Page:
Sunday, October 7, 2007

It Just Wasn't Meant to Be

Wow - what a crazy day. It definitely was not the happy ending I had been hoping for after four months of diligent training. In short, my aspiration to be a marathon finisher still remains unfulfilled. But it was not because I didn't give it my all - it was because they told me to stop. If you hadn't heard the news, the marathon organizers cancelled the race halfway through due to "extreme heat exhaustion".

That's the short story - if you want *all* the details, read on for my personal anecdote as well as tidbits I picked up from other runners and spectators. Pics at the end!

Back in February, I thought I was so clever for picking the flat, "fast" Chicago race for my first marathon - I was not expecting to deal with ~80 degree weather. However, in the days before the race, I had checked the forecast religiously so I knew it was going to be a hot one. Once I arrived in Chicago, the forecasted heat for the marathon was practically the biggest news in town (next to the Cubs being shut out of the championships).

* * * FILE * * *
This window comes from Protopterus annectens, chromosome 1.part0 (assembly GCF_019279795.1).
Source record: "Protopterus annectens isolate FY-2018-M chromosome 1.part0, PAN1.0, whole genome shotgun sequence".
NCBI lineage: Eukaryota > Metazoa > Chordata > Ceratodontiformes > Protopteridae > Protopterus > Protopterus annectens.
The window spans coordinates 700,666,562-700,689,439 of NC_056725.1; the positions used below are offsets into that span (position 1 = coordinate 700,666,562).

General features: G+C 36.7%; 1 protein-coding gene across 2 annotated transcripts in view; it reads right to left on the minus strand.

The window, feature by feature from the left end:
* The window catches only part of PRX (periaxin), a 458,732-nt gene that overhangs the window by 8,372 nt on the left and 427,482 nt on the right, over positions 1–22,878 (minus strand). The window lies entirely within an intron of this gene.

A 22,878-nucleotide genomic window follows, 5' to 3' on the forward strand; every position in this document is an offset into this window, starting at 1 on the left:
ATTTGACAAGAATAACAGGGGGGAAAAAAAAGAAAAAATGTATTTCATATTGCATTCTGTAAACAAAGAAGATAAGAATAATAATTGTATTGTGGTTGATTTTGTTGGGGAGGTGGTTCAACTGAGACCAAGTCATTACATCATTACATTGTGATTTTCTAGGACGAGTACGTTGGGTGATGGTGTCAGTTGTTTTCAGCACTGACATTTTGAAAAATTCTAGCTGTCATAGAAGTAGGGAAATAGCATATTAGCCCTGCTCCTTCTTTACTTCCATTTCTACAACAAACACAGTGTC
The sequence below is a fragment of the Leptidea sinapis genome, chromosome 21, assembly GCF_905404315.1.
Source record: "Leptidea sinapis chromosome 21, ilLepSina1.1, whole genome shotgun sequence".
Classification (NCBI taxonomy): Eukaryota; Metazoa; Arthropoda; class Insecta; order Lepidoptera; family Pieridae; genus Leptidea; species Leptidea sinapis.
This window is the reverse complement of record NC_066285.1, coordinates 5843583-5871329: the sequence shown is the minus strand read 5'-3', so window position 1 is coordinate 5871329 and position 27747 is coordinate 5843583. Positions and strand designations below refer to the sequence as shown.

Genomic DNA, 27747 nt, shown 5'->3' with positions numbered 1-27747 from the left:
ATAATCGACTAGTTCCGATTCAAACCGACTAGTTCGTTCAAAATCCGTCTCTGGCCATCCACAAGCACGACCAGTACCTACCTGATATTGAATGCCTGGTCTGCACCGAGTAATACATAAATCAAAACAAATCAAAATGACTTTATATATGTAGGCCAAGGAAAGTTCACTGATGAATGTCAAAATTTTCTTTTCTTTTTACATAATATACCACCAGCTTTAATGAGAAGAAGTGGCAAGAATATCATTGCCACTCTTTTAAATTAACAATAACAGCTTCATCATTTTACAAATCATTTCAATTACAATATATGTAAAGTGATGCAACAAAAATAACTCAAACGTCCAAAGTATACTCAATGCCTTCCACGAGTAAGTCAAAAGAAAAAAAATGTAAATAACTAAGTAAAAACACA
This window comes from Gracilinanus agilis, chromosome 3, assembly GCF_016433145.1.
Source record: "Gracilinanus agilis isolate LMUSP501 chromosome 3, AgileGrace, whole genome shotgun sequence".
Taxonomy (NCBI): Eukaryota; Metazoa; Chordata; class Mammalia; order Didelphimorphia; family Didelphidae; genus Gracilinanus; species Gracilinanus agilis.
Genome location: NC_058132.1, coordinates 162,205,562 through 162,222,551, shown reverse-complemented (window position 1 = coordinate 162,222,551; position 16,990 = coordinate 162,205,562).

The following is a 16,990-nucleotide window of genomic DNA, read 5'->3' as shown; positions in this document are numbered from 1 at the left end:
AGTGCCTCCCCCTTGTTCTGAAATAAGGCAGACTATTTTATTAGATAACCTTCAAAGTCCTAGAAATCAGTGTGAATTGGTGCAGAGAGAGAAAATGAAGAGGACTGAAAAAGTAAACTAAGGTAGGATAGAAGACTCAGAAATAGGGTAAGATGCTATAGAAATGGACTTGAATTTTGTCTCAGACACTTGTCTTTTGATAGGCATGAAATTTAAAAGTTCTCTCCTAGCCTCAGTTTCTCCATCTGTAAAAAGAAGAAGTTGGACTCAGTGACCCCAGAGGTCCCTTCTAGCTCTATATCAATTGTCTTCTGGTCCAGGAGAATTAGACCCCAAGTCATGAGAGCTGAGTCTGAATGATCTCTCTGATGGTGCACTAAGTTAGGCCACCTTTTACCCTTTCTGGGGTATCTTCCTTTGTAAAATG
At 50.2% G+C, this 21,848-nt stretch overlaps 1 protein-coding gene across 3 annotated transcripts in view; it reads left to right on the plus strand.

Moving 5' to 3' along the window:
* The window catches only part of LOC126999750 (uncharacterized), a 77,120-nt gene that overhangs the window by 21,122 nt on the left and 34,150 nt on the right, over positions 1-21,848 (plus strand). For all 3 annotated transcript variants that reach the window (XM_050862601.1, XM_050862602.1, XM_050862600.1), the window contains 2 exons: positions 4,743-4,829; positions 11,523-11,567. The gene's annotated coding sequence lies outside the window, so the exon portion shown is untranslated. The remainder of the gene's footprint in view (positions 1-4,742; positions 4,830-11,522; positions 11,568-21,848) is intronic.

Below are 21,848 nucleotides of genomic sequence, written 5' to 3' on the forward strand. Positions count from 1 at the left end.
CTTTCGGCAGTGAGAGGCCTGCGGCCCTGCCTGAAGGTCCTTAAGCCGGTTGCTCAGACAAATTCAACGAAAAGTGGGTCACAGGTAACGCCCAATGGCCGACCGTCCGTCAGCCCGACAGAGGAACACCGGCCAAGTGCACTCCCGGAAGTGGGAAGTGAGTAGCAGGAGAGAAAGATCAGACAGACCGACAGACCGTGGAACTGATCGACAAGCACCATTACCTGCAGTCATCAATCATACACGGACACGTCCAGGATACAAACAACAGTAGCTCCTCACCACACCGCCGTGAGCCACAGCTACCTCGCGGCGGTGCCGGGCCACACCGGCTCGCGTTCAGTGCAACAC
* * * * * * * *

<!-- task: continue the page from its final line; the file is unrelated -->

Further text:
The morning of the race went perfectly. I ate my breakfast and drank my fluids two hours before the race, got all my gear, lathered on the sunblock & body glide, took my advil, etc etc. During the morning news, they again discussed the heat and stressed that runners should focus on that more than their pace. They expected that runners will probably have to add 10-20 minutes to their finish time. (Remember this point later.) My parents met me in the lobby and walked with me to the race start (like a little kid on their first day of school - haha). I made a pit stop and headed to the corral. I decided to be extra cautious and started near the 11:30 minute/mile pace group. It was all fun and exciting at this point. The gun went off and we all cheered with excitement. And then we just stood there. Heehee... we slowly started walking ahead and I finally crossed the start line 22 minutes later.

It was probably at least 70 degrees at this point. I think within the first mile, I started feeling overheated. Nothing serious... just... ick! But it didn't take long before I really started to heat up. My goal quickly changed from finishing under 5 hours to just finishing period.

Now, I like to minimize what I wear on me as much as possible - for example, I didn't want to deal with a fuel belt. I did wear a slim runner's pack to hold my Gu's and my cell phone but I barely noticed that at all. Luckily, my TNT mentor advised me to carry a disposable water bottle so that I could skip the first aid station since that tends to be the most crowded. And that tip alone SAVED me today.